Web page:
Discussion:
solve any problem
(too old to reply)
a***@gmail.com
2018-07-10 18:11:34 UTC
Permalink
1) I don't think he can do anything.
Normally that sentence would mean:
1a) I think he can't do anything.
Could it ever mean:
2) I don't think he can do just anything. I don't think he can do anything
he wants.

Consider this dialogue:
-He is very smart. He can solve any problem.
-I know he is smart, but I don't think he can solve any problem.

In this case, someone is echoing something that has already been said. Maybe
one use 'any' in that way in other situations as well if the intonation is
right?

Gratefully,
Navi
Peter T. Daniels
2018-07-10 21:56:59 UTC
Permalink
Post by a***@gmail.com
1) I don't think he can do anything.
1a) I think he can't do anything.
2) I don't think he can do just anything. I don't think he can do anything
he wants.
-He is very smart. He can solve any problem.
-I know he is smart, but I don't think he can solve any problem.
In this case, someone is echoing something that has already been said. Maybe
one use 'any' in that way in other situations as well if the intonation is
right?
If (2) stresses "any," they think he's not quite that smart.

If (2) doesn't put stress on "any," they are saying that problem-solving
isn't connected to smartness, and he can solve no problems.

I don't know what your questions ask.
a***@gmail.com
2018-07-11 05:00:57 UTC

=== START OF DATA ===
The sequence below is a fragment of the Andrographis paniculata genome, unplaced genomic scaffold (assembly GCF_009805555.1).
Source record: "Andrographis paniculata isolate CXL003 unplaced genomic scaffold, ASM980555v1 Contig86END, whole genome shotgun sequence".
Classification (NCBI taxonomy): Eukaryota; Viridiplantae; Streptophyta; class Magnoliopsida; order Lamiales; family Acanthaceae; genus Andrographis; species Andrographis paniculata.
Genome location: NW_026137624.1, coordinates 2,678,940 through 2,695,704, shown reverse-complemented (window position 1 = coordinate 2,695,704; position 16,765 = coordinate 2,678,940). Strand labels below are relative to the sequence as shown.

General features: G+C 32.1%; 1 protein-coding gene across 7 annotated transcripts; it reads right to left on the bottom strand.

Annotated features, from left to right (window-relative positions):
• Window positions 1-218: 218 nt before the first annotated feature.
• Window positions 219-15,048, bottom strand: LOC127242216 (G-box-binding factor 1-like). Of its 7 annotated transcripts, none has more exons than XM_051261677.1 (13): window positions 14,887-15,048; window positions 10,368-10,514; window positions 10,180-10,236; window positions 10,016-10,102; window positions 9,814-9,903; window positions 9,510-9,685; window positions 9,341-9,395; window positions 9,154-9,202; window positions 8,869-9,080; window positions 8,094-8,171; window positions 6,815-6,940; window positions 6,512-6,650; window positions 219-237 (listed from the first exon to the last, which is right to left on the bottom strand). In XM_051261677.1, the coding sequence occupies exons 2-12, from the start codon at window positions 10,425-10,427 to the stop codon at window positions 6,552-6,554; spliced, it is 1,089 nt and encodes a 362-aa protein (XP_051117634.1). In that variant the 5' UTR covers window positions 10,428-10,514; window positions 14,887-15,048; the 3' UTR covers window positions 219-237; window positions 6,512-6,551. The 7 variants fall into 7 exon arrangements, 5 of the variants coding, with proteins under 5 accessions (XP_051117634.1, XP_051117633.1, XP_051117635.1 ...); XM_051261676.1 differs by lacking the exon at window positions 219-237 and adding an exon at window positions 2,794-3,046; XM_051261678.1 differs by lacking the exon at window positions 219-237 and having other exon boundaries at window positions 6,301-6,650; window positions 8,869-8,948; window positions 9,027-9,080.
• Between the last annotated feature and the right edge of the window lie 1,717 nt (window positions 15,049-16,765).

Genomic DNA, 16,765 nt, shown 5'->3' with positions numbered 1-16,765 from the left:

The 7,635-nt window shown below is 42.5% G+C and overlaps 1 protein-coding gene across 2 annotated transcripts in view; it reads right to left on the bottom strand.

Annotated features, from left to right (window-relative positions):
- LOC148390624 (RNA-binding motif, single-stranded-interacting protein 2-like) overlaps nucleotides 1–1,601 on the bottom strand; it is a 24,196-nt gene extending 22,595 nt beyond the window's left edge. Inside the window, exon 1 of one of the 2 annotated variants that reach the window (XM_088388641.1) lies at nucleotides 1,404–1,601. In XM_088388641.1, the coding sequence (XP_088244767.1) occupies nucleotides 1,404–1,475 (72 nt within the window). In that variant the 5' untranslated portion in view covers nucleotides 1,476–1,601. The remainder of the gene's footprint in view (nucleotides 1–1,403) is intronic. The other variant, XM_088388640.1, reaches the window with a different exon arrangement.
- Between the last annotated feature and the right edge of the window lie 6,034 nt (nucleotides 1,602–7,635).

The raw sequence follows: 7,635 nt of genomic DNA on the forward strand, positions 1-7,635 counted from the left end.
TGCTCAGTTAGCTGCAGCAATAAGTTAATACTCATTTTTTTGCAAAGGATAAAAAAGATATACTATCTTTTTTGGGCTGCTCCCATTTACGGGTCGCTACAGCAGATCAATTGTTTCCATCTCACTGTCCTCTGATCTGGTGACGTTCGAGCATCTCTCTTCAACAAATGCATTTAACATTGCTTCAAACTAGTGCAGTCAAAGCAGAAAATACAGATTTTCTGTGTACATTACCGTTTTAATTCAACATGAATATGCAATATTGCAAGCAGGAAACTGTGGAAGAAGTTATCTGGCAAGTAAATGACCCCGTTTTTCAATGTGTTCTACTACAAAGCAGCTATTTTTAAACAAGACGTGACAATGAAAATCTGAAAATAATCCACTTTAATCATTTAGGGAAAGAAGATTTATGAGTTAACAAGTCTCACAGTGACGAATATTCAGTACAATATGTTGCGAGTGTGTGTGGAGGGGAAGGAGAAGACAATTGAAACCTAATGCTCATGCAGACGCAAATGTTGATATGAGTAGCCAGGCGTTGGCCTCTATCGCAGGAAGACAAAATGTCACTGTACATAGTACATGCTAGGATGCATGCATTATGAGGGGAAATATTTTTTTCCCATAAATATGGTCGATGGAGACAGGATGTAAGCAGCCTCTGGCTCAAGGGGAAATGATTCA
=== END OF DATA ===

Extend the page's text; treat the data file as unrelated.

Permalink
Post by Peter T. Daniels
Post by a***@gmail.com
1) I don't think he can do anything.
1a) I think he can't do anything.
2) I don't think he can do just anything. I don't think he can do anything
he wants.
-He is very smart. He can solve any problem.
-I know he is smart, but I don't think he can solve any problem.
In this case, someone is echoing something that has already been said. Maybe
one use 'any' in that way in other situations as well if the intonation is
right?
If (2) stresses "any," they think he's not quite that smart.
If (2) doesn't put stress on "any," they are saying that problem-solving
isn't connected to smartness, and he can solve no problems.
I don't know what your questions ask.
Thank you very much, Peter,

Well, you've answered my question. Here's another one, if I may:

Can the change of stress change the meaning of:
3) He can't do anything.
4) He can't solve any problem.

Could 'anything' mean 'just anything in '3'?
Could 'any problem' mean 'just any problem' (every problem) in '4'?

Gratefully,
Navi

Loading...